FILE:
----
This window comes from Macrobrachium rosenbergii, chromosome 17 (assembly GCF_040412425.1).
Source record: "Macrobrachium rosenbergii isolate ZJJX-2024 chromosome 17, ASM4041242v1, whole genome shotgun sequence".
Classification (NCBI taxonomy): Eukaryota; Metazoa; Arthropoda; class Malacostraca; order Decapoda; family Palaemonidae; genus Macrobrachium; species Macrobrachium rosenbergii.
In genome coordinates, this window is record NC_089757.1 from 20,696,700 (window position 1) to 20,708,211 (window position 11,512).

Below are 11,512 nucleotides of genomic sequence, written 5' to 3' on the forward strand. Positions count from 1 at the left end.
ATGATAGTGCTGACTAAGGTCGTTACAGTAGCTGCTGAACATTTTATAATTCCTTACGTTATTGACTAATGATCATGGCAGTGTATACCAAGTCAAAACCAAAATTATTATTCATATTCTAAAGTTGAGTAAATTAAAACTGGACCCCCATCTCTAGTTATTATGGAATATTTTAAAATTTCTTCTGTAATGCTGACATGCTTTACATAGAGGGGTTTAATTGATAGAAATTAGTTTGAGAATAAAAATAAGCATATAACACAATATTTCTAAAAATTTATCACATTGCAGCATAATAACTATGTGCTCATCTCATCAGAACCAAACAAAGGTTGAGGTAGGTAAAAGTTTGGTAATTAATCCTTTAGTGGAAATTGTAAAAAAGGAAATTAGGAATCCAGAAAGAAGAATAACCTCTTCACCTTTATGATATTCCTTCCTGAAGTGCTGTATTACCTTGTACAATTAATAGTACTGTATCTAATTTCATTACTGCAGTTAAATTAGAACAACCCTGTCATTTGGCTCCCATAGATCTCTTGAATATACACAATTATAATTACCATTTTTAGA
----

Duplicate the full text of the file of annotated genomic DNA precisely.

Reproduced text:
This window comes from Macrobrachium rosenbergii, chromosome 17 (assembly GCF_040412425.1).
Source record: "Macrobrachium rosenbergii isolate ZJJX-2024 chromosome 17, ASM4041242v1, whole genome shotgun sequence".
Classification (NCBI taxonomy): Eukaryota; Metazoa; Arthropoda; class Malacostraca; order Decapoda; family Palaemonidae; genus Macrobrachium; species Macrobrachium rosenbergii.
In genome coordinates, this window is record NC_089757.1 from 20,696,700 (window position 1) to 20,708,211 (window position 11,512).

Below are 11,512 nucleotides of genomic sequence, written 5' to 3' on the forward strand. Positions count from 1 at the left end.
ATGATAGTGCTGACTAAGGTCGTTACAGTAGCTGCTGAACATTTTATAATTCCTTACGTTATTGACTAATGATCATGGCAGTGTATACCAAGTCAAAACCAAAATTATTATTCATATTCTAAAGTTGAGTAAATTAAAACTGGACCCCCATCTCTAGTTATTATGGAATATTTTAAAATTTCTTCTGTAATGCTGACATGCTTTACATAGAGGGGTTTAATTGATAGAAATTAGTTTGAGAATAAAAATAAGCATATAACACAATATTTCTAAAAATTTATCACATTGCAGCATAATAACTATGTGCTCATCTCATCAGAACCAAACAAAGGTTGAGGTAGGTAAAAGTTTGGTAATTAATCCTTTAGTGGAAATTGTAAAAAAGGAAATTAGGAATCCAGAAAGAAGAATAACCTCTTCACCTTTATGATATTCCTTCCTGAAGTGCTGTATTACCTTGTACAATTAATAGTACTGTATCTAATTTCATTACTGCAGTTAAATTAGAACAACCCTGTCATTTGGCTCCCATAGATCTCTTGAATATACACAATTATAATTACCATTTTTAGA